Some of our business partners may use cookies on our site (for example, advertisers). However, we have no access to or control over these cookies and we are not aware of any at present that do so.

Log Files

We use IP addresses to analyse trends, administer the site, track movement, and gather broad demographic information for aggregate use. IP addresses are not linked to personally identifiable information.


This web site contains links to other sites. Please be aware that Mondaq (or its affiliate sites) are not responsible for the privacy practices of such other sites. We encourage our users to be aware when they leave our site and to read the privacy statements of these third party sites. This privacy statement applies solely to information collected by this Web site.

Surveys & Contests

From time-to-time our site requests information from users via surveys or contests. Participation in these surveys or contests is completely voluntary and the user therefore has a choice whether or not to disclose any information requested. Information requested may include contact information (such as name and delivery address), and demographic information (such as postcode, age level). Contact information will be used to notify the winners and award prizes. Survey information will be used for purposes of monitoring or improving the functionality of the site.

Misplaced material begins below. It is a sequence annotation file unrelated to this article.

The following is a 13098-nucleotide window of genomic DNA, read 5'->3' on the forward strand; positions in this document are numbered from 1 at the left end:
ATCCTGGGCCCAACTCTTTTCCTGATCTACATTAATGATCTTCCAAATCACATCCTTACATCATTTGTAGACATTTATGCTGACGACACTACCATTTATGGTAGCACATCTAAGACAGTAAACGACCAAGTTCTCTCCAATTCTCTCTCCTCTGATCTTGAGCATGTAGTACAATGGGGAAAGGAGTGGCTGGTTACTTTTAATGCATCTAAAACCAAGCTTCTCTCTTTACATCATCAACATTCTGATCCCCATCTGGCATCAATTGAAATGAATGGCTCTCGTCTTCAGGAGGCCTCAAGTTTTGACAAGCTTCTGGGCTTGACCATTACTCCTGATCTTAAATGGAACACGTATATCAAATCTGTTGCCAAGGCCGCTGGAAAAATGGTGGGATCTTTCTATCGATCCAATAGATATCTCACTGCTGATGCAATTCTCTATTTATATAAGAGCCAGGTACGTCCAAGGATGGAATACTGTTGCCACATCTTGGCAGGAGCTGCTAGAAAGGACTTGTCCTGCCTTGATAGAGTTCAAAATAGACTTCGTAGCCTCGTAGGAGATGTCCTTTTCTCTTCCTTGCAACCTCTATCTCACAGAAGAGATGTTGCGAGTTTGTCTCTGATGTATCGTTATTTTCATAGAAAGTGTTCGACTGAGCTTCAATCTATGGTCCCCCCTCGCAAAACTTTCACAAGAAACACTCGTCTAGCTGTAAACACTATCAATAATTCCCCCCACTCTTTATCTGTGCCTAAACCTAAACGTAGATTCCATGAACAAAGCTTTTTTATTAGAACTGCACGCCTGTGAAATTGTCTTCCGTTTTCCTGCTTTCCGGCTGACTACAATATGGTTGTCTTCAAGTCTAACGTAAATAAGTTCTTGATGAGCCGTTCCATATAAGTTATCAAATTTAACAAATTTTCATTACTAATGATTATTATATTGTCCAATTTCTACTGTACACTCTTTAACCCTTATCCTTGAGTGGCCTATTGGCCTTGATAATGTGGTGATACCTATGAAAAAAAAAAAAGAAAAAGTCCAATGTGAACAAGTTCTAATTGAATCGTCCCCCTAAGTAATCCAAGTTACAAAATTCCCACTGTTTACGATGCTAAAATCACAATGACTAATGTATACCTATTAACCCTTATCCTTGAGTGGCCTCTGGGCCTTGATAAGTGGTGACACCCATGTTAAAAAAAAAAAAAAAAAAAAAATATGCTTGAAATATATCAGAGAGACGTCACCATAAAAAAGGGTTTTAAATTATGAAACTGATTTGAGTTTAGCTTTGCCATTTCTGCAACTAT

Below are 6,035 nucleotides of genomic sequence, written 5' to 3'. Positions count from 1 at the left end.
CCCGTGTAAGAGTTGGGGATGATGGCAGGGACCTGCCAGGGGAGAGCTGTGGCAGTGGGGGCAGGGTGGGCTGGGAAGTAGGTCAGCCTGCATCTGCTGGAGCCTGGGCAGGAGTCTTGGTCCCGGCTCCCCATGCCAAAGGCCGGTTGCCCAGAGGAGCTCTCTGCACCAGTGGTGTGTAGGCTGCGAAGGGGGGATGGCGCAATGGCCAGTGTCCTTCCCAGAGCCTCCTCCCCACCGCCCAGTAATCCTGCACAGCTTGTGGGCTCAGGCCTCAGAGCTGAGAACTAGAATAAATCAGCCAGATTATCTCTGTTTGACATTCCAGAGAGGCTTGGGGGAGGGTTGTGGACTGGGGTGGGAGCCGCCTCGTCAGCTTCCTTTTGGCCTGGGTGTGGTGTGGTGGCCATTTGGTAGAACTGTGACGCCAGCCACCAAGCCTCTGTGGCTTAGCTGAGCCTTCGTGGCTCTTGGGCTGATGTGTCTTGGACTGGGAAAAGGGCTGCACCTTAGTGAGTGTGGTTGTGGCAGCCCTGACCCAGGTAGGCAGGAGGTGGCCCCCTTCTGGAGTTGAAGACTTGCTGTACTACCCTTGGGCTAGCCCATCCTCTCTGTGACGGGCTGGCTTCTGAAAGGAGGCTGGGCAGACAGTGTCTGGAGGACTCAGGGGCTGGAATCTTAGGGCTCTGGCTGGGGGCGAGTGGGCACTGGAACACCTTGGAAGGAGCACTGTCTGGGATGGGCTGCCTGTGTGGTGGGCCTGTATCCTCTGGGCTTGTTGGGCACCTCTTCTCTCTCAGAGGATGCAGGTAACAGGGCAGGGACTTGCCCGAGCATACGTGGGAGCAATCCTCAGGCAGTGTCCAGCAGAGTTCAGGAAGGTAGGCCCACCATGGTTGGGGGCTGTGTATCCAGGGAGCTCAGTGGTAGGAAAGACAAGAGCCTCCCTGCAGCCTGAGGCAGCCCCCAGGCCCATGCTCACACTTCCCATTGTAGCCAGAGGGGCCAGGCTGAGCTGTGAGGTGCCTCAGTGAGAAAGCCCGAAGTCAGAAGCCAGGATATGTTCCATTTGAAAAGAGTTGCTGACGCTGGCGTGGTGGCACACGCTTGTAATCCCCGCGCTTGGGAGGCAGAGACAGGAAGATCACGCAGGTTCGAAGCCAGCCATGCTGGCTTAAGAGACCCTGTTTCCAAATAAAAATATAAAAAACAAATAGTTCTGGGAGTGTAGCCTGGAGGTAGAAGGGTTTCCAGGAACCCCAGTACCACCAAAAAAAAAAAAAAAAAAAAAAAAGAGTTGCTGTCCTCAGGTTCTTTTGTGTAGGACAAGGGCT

If a user elects to use our referral service for informing a friend about our site, we ask them for the friend’s name and email address. Mondaq stores this information and may contact the friend to invite them to register with Mondaq, but they will not be contacted more than once. The friend may contact Mondaq to request the removal of this information from our database.


This website takes every reasonable precaution to protect our users’ information. When users submit sensitive information via the website, your information is protected using firewalls and other security technology. If you have any questions about the security at our website, you can send an email to

Correcting/Updating Personal Information